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4 techniques to boost personal productivity



Working from home has its ups and its downs. Finding our individual paths to personal productivity can be something we all face now more than ever as the workforce goes remote. Are there days where you stare at your screen? Or just can’t seem to get anything done?


This is completely normal! The good news is that there are a number of techniques you can try to boost your productivity and find the balance that works for you. In this post, we’ll be running you through 4 techniques you can try out!


1. Pomodoro Technique


Perhaps one of the most well known techniques, Pomodoro Technique was invented by productivity guru Francesco Cirillo. It’s built on the idea of getting things done in predetermined short blocks of time, which are tracked with a timer.


Implementing Pomodoro is very simple. You break a task up into 25-minute segments, called Pomodoros. In between each Pomodoro, you take a 5-minute break. After 4 Pomodoros, you take a longer break.


To get started with this technique you first need to scope out what your upcoming tasks require in terms of time and subtasks. From there you can build and map out your Pomodoros and ensure a healthy work-life balance with those breaks.


To read more about the Pomodoro Technique, check this out.


2. Getting Things Done


Made famous by David Allen’s book, Getting Things done starts with the therapeutic process of brain dumping to clear the mind of all the conceivable tasks in your life. Once the tasks are all put on paper, you can begin getting them done.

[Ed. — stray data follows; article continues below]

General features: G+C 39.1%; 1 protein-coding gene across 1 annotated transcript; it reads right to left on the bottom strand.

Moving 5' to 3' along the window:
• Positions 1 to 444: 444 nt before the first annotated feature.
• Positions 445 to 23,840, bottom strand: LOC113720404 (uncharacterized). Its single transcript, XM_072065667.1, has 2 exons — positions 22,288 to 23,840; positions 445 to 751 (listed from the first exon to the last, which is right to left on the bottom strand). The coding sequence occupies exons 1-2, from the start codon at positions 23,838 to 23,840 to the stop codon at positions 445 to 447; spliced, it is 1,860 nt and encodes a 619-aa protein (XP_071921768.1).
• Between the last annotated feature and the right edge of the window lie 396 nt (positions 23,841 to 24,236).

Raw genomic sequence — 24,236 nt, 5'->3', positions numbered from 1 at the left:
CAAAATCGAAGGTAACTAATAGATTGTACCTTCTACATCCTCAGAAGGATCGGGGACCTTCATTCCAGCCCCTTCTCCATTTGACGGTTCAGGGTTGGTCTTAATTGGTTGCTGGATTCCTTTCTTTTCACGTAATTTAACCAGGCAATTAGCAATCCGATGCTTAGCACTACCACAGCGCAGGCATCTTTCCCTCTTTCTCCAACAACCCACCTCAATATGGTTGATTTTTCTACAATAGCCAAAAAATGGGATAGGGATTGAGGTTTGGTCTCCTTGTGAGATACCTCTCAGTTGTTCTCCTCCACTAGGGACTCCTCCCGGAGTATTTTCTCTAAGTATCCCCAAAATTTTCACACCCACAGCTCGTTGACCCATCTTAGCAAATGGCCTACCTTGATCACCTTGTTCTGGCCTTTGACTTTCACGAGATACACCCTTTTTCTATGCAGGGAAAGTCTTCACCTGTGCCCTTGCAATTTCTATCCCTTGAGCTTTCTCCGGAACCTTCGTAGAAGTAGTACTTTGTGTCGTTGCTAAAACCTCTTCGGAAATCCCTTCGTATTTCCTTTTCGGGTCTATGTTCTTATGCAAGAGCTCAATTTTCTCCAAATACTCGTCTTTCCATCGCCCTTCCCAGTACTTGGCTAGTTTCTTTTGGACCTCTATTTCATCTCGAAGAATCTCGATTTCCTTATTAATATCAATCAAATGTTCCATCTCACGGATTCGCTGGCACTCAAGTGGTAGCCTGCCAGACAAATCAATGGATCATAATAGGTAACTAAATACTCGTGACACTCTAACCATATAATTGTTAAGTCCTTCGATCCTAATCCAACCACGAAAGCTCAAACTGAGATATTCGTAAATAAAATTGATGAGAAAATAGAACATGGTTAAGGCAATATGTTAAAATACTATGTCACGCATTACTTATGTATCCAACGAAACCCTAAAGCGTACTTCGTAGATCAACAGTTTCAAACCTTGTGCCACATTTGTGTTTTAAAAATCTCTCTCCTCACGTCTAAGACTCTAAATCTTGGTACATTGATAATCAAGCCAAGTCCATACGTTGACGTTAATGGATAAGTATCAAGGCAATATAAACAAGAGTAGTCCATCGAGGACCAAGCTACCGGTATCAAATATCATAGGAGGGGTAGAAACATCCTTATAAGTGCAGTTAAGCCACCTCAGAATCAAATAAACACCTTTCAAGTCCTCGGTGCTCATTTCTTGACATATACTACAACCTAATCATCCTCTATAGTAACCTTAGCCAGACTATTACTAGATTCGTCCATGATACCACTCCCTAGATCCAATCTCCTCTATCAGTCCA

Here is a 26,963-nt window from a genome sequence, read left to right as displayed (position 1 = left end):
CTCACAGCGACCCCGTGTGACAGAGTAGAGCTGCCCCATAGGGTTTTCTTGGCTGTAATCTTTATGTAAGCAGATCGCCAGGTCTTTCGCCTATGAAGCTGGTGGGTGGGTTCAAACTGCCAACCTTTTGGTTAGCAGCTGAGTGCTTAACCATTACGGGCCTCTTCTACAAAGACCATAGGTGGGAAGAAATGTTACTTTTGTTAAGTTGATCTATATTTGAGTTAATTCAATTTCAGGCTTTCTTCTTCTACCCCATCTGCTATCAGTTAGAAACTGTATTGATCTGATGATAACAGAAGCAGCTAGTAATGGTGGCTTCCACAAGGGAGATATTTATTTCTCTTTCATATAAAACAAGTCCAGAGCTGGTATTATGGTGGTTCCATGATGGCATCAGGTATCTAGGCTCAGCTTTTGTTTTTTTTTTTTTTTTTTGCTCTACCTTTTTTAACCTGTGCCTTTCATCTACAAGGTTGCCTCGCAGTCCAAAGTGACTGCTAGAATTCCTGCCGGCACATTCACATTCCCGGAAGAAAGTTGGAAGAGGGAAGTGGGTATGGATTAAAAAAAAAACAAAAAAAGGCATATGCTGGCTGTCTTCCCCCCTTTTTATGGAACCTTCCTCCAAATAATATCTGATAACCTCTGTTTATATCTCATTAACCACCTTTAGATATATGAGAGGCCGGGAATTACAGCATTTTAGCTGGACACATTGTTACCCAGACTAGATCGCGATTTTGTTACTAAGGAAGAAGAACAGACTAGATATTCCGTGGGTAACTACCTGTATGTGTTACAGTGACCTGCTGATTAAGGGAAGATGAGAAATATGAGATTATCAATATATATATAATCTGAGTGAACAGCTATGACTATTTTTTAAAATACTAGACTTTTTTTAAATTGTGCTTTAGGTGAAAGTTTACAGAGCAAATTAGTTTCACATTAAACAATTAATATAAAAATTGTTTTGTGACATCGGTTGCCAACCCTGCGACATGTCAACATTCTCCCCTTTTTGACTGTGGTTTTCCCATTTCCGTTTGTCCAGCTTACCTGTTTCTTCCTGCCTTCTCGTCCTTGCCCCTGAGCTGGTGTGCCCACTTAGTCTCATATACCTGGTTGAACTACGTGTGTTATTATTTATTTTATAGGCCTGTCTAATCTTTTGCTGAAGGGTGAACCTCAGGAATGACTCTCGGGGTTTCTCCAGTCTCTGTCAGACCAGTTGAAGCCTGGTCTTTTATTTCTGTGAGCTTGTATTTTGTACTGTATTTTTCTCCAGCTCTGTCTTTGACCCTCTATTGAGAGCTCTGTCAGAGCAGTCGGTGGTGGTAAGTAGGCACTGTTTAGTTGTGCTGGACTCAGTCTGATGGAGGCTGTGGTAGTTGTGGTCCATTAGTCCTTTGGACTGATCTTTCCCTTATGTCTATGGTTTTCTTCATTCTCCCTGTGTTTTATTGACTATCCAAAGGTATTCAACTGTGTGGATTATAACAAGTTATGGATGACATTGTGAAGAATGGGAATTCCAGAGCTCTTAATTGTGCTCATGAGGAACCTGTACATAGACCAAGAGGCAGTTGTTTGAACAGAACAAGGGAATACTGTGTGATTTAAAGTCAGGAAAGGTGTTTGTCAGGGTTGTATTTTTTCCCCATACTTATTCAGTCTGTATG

These tasks can generally fall into 6 categories

  1. Current actions

  2. Current projects

  3. Areas of responsibility

  4. 1-2 year goals

  5. 3-5 year goals

  6. Life goals

Once you’ve done this, you’re ready to be productive. Allen says anything you can do in under 2 minutes, should be done immediately. For everything else, break them down into smaller, more quickly achievable tasks and prioritise.


3. Don’t Break The Chain


This system, inspired by Jerry Seinfeld, focuses on creative success. It has helped people in creative occupations become more systematic and disciplined in accomplishing their tasks.


So how does it work? Simply grab yourself a calendar, assign yourself To Dos for every day and then if you achieve them, mark that calendar day with a cross.


This might sound incredibly basic but it can help majorly with procrastination! Make sure you put the calendar somewhere prominent in your workspace and factor in days where you may not be able to work with crosses. This will ensure you keep the chain and keep up your motivation to be productive.


4. Zen To Do (ZTD)


This last technique is an addition to the Getting Things Done framework we mentioned earlier. Conceived by Leo Babauta, in his book, Zen to Done. The premise is this: “It’s about the habits and the doing, not the system or the tools.”


The diagram above summarises the differences with Getting Things Done well! To get started with Zen to Done, you can follow these steps:


  • Capture ideas, tasks, and notes in a notebook so you don’t forget them.

  • Make quick decisions on things in your inbox; do not put them off

  • Set MITs for each day.

  • Do one task at a time, without distractions.

  • Keep simple lists; check them daily.

  • Have a place for everything.

  • Review your system and goals weekly.

  • Reduce your goals and tasks to essentials.

  • Set and keep routines.

  • Seek work for which you’re passionate.

And there we have it! If you’re feeling unproductive sometimes, experiment with one of these techniques and see if it works for you. Even if you are mostly productive, perhaps one of these frameworks will help you find even more balance when working from home.


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